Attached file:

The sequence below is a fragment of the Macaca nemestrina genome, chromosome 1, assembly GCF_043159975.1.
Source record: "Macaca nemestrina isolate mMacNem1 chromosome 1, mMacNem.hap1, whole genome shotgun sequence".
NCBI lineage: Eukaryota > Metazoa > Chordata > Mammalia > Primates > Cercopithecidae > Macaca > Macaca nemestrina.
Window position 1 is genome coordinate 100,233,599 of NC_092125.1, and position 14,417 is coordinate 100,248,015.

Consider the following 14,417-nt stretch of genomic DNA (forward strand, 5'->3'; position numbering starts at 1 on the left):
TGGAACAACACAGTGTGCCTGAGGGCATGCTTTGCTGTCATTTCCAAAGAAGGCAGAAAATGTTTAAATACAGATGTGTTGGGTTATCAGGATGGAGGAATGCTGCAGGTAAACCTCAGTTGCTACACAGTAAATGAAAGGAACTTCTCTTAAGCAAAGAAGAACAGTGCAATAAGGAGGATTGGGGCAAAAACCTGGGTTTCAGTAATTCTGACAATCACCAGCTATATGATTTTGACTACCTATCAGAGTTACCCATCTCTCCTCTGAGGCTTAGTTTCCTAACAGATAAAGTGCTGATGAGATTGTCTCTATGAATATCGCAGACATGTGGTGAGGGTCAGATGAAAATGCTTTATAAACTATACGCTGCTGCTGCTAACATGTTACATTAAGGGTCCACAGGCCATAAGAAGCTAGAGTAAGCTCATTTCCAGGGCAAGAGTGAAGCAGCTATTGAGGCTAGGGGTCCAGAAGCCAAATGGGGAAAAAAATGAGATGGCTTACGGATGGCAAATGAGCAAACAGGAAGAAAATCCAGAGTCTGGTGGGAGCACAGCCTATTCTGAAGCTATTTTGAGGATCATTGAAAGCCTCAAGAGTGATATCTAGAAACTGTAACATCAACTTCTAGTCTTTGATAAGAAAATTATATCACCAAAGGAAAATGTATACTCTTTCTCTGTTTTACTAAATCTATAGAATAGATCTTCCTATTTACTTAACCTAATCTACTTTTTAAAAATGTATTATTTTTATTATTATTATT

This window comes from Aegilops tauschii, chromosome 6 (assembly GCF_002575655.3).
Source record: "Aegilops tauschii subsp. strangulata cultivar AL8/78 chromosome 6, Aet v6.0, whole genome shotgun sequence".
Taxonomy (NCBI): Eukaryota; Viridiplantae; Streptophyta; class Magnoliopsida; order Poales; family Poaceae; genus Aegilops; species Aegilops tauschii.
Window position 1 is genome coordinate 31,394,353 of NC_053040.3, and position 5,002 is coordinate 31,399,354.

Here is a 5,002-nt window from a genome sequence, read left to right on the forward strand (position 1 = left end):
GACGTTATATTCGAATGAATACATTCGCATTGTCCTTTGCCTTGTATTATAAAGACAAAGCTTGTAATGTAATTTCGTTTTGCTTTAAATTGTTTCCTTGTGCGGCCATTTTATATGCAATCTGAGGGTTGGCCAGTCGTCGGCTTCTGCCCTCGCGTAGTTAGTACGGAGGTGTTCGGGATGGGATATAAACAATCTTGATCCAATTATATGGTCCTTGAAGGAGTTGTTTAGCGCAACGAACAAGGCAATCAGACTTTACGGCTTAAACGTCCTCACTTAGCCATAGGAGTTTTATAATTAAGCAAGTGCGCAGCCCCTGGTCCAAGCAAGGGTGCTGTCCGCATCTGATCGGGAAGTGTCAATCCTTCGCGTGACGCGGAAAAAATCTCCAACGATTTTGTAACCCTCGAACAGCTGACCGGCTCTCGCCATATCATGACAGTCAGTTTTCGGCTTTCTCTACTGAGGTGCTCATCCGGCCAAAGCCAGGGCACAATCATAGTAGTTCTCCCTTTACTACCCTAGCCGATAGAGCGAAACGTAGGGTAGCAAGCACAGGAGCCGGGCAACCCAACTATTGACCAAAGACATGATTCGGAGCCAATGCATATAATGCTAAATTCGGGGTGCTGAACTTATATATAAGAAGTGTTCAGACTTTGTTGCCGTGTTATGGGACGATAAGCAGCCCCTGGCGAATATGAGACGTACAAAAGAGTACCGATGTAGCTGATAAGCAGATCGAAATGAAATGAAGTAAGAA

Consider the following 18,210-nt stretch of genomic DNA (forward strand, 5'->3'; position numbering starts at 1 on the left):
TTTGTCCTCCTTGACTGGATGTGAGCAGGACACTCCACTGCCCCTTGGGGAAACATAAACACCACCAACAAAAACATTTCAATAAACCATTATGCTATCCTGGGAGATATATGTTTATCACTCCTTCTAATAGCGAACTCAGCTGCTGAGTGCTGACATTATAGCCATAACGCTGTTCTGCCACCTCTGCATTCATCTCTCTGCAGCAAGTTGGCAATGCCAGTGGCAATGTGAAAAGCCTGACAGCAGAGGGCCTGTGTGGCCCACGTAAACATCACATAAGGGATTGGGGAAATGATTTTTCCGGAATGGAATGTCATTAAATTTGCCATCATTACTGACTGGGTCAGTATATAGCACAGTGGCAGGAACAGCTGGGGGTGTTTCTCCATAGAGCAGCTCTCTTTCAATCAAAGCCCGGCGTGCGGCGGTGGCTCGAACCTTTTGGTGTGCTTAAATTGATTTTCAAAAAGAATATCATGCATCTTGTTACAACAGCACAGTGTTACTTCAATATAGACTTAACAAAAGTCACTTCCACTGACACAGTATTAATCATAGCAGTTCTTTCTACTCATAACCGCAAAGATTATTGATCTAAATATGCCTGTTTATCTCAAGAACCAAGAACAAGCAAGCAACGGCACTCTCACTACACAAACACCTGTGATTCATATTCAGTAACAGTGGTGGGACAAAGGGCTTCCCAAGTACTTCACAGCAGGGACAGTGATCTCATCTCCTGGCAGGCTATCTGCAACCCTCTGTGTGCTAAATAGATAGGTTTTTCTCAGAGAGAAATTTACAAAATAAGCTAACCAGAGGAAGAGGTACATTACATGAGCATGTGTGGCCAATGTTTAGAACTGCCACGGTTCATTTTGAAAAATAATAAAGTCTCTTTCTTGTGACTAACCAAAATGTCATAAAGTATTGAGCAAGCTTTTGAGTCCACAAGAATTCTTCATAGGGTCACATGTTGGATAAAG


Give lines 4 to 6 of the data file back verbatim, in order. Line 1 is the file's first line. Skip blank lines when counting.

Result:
Window position 1 is genome coordinate 100,233,599 of NC_092125.1, and position 14,417 is coordinate 100,248,015.

Consider the following 14,417-nt stretch of genomic DNA (forward strand, 5'->3'; position numbering starts at 1 on the left):
TGGAACAACACAGTGTGCCTGAGGGCATGCTTTGCTGTCATTTCCAAAGAAGGCAGAAAATGTTTAAATACAGATGTGTTGGGTTATCAGGATGGAGGAATGCTGCAGGTAAACCTCAGTTGCTACACAGTAAATGAAAGGAACTTCTCTTAAGCAAAGAAGAACAGTGCAATAAGGAGGATTGGGGCAAAAACCTGGGTTTCAGTAATTCTGACAATCACCAGCTATATGATTTTGACTACCTATCAGAGTTACCCATCTCTCCTCTGAGGCTTAGTTTCCTAACAGATAAAGTGCTGATGAGATTGTCTCTATGAATATCGCAGACATGTGGTGAGGGTCAGATGAAAATGCTTTATAAACTATACGCTGCTGCTGCTAACATGTTACATTAAGGGTCCACAGGCCATAAGAAGCTAGAGTAAGCTCATTTCCAGGGCAAGAGTGAAGCAGCTATTGAGGCTAGGGGTCCAGAAGCCAAATGGGGAAAAAAATGAGATGGCTTACGGATGGCAAATGAGCAAACAGGAAGAAAATCCAGAGTCTGGTGGGAGCACAGCCTATTCTGAAGCTATTTTGAGGATCATTGAAAGCCTCAAGAGTGATATCTAGAAACTGTAACATCAACTTCTAGTCTTTGATAAGAAAATTATATCACCAAAGGAAAATGTATACTCTTTCTCTGTTTTACTAAATCTATAGAATAGATCTTCCTATTTACTTAACCTAATCTACTTTTTAAAAATGTATTATTTTTATTATTATTATT